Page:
Results 1 to 11 of 11
  1. #1
    Join Date
    Sep 2002
    Posts
    12,195

    Where do you get current-sensing relays ?

    Yesterday I thought it would be simple: just get one from one of the refrigeration supply houses.

    Nope.

    So I called my local Honeywell distributor - 90% controls. And all they had was a RIB intended for residential use: humidifier or whatever.

    Under the gun to make this freezer work; I used it, with a transformer and isolating micro relay, to power the oil pressure safety heater. But a direct-use relay would have been Way simpler. <g>

    What and where do you all get them?
    PHM
    --------
    The conventional view serves to protect us from the painful job of thinking.

  2. #2
    Join Date
    Jun 2005
    Location
    Las Vegas NV
    Posts
    1,152
    phm,

    It's odd the reefer supply houses don't have them.

    The Penn part number is R310AD-1C. It's used to prevent the lube oil control from tripping when power is interrupted.

  3. #3
    Join Date
    Sep 2002
    Posts
    12,195
    Thanks for the lead!

    That number you gave me (R310AD-1C) is actually a 24 volt version and won't work.

    But you getting me onto the Penn track here I found that a Penn # R310AE-1C is rated for 120/240 volts.

    PHM
    --------



    Quote Originally Posted by powell View Post
    phm,

    It's odd the reefer supply houses don't have them.

    The Penn part number is R310AD-1C. It's used to prevent the lube oil control from tripping when power is interrupted.
    PHM
    --------
    The conventional view serves to protect us from the painful job of thinking.

  4. #4
    Join Date
    Jul 2000
    Location
    Guayaquil EC
    Posts
    10,259

  5. #5
    Join Date
    Feb 2008
    Location
    Altmar, New York, United States
    Posts
    4,262
    try grainger.

  6. #6
    Join Date
    Jul 2006
    Location
    Atlanta, Georgia
    Posts
    62
    Those appear to be Hawkeye 800 current switches from Veris Industries rebranded for Johnson Controls. RIB also makes current switches with those same specs.

  7. #7
    Join Date
    Sep 2002
    Posts
    12,195

    Here's what a dope I am -

    We all spoke over the last weekend and then Monday I had to get the 208 volt freezer up and going. All day Monday I looked for an in-stock current sensing relay, (while rebuilding a steam boiler <g>) and finally had to go with a RIB 30 volt current sensing relay, a 10 amp micro-relay, and a multi-tap 24 volt transformer.

    Yesterday I was digging around for a 3 uf 440 volt capacitor and found, not one, but TWO of those exact RIB current relating sitting there in one of my parts drawers.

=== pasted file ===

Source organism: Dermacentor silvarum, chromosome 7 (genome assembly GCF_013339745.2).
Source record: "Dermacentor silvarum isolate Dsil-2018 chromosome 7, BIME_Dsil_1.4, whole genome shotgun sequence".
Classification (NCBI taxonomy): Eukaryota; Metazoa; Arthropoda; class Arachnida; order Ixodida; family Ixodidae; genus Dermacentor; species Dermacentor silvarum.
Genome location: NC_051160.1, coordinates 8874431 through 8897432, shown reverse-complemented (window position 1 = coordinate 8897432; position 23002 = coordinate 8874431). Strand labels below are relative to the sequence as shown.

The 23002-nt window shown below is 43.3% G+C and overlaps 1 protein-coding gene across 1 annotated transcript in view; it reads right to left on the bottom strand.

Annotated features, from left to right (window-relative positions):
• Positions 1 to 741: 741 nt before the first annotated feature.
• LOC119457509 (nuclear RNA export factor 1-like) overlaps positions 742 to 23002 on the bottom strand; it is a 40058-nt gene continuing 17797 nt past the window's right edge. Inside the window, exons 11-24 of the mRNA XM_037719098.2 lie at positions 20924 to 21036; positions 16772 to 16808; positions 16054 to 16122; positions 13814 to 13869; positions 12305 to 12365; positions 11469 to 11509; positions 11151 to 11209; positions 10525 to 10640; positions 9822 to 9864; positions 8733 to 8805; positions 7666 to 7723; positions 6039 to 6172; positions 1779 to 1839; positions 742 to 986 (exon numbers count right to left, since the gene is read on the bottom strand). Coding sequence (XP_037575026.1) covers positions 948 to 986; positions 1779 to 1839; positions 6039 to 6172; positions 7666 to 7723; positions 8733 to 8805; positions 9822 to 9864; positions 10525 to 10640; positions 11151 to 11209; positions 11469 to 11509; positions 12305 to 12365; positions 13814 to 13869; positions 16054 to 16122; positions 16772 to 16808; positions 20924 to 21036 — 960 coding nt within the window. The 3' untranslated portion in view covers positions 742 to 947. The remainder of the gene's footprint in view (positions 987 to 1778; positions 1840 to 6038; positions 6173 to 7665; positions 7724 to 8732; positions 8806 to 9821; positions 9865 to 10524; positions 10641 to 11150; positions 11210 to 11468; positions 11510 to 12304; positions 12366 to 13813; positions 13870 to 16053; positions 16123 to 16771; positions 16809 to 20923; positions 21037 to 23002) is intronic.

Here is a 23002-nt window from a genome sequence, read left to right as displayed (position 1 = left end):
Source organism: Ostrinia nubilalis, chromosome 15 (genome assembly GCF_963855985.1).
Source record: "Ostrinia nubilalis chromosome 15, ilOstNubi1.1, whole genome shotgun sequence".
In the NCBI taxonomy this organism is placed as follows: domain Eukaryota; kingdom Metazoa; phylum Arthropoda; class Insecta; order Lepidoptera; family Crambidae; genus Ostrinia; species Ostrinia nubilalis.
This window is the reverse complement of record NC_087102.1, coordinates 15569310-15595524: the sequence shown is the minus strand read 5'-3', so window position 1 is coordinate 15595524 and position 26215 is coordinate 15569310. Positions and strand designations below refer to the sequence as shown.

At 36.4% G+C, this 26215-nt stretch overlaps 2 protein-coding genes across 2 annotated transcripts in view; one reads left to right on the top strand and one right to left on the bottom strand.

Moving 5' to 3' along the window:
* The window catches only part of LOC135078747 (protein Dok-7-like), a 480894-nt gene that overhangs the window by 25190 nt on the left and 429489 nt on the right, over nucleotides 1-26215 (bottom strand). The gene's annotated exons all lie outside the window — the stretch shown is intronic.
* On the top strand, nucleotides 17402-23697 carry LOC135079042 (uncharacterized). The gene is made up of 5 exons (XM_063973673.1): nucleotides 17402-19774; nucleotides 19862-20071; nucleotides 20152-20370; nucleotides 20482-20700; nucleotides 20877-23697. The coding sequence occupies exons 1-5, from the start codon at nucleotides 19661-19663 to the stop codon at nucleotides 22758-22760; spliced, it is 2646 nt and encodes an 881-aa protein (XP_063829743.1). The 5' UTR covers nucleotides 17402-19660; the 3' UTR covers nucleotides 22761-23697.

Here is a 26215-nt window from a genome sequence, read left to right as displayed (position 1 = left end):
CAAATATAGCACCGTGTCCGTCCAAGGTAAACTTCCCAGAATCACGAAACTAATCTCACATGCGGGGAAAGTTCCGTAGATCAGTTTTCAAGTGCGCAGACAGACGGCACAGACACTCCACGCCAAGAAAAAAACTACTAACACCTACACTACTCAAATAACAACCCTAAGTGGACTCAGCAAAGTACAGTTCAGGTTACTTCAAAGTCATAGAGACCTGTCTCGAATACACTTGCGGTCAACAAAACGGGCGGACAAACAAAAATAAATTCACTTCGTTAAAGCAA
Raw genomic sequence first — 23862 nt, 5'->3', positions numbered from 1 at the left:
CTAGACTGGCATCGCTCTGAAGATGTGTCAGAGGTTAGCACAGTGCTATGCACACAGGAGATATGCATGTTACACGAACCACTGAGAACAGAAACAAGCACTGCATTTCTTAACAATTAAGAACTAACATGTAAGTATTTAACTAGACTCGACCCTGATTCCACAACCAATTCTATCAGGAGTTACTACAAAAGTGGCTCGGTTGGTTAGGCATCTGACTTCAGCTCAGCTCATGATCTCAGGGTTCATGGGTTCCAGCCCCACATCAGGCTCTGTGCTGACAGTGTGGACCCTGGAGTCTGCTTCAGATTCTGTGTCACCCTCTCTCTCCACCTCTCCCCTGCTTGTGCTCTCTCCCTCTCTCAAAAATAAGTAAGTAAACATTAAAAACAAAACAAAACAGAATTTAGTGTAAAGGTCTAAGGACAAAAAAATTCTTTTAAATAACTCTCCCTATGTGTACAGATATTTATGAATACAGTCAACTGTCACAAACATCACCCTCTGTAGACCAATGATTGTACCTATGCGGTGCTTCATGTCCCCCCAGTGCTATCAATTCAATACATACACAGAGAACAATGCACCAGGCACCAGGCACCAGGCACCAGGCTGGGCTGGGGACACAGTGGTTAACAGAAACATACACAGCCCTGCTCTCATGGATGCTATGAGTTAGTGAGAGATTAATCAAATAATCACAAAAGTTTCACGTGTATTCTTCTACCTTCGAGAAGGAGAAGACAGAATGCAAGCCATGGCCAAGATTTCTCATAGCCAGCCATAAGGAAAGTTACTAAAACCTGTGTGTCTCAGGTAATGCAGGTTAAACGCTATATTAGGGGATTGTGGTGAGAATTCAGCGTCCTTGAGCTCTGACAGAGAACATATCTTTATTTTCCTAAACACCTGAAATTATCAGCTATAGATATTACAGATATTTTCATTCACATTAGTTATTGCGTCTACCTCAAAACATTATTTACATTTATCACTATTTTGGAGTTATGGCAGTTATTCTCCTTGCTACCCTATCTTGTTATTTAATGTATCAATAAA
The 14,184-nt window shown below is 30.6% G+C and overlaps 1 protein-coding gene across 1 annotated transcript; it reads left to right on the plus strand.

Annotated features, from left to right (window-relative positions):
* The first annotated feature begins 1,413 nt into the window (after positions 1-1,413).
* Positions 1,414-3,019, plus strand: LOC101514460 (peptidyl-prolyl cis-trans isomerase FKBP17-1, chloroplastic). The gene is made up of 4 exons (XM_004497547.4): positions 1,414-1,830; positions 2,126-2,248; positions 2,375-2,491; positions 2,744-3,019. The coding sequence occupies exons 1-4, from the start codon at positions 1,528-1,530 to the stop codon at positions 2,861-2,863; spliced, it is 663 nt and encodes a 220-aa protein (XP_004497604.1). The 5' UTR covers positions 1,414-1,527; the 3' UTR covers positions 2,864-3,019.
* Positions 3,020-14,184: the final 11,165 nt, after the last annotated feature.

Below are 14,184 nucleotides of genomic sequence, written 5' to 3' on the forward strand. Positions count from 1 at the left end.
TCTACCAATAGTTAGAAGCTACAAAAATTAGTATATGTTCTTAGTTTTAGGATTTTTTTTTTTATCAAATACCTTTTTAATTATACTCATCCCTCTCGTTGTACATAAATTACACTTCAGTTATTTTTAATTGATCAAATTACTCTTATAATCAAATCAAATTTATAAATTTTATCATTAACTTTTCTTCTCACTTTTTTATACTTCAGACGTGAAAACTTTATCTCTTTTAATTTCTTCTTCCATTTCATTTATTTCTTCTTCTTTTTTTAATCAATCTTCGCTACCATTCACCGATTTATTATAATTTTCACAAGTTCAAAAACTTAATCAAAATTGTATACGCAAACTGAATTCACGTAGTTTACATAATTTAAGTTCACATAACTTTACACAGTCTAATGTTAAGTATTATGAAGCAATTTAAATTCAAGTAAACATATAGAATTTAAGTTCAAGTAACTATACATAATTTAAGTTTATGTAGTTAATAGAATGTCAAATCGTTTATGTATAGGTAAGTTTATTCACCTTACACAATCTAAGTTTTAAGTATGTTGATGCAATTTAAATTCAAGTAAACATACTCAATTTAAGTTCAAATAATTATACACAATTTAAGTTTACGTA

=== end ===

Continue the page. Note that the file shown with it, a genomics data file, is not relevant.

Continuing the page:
I could have fixed the dam thing in one trip! And it's a huge distance for me these days - 35 miles each way. I generally don't go out more than 10 miles from the office.

    I have no idea why I would have ever bought them - but there there were. I was just glad that the Honeywell boys only had one in stock this time or I'd have three of them in the truck now. <g>
    PHM
    --------
    The conventional view serves to protect us from the painful job of thinking.

  8. #8
    Join Date
    Sep 2008
    Location
    Western PA
    Posts
    25,386

  9. #9
    Join Date
    Jun 2009
    Location
    Charlotte, NC
    Posts
    32
    United Refrigeration carries them in our area and so does grainger

  10. #10
    Join Date
    Jun 2006
    Location
    Omaha, Nebraska
    Posts
    861
    I used to order boatloads of them from Kele Supply.

  11. #11
    Join Date
    Feb 2004
    Location
    Medford Oregon
    Posts
    807
    Current Relay only used on compressors with “inherent” protection

    Ex: 9RS2-0765-TFC the “F” in TFC refers to inherent protection
    EAV1-0200-TAC the “A” in TAC refers to inherent protection
    If it’s not a “A” or an “F” you don’t need a current sensing relay

    people who have oil trips from other causes buy and install a current sensing relay 'cause they don't know what to do. Most times this is wrong!

    here is quote from Copeland Engr bulletin AE 8-1314:
    The Current Sensing Relay Used With Compressor
    Inherent Motor Protectors:
    A compressor may exhibit nuisance trips if it has an
    inherent protector and experiences motor overheating.
    The use of a current-sensing relay allows the compressor
    to cycle on the internal inherent protector without affecting
    the operation of the Sentronic

Posting Permissions

  • You may not post new threads
  • You may not post replies
  • You may not post attachments
  • You may not edit your posts
  •  
Comfortech Show Promo Image

Related Forums

Plumbing Talks | Contractor Magazine
Forums | Electrical Construction & Maintenance (EC&M) Magazine
Comfortech365 Virtual Event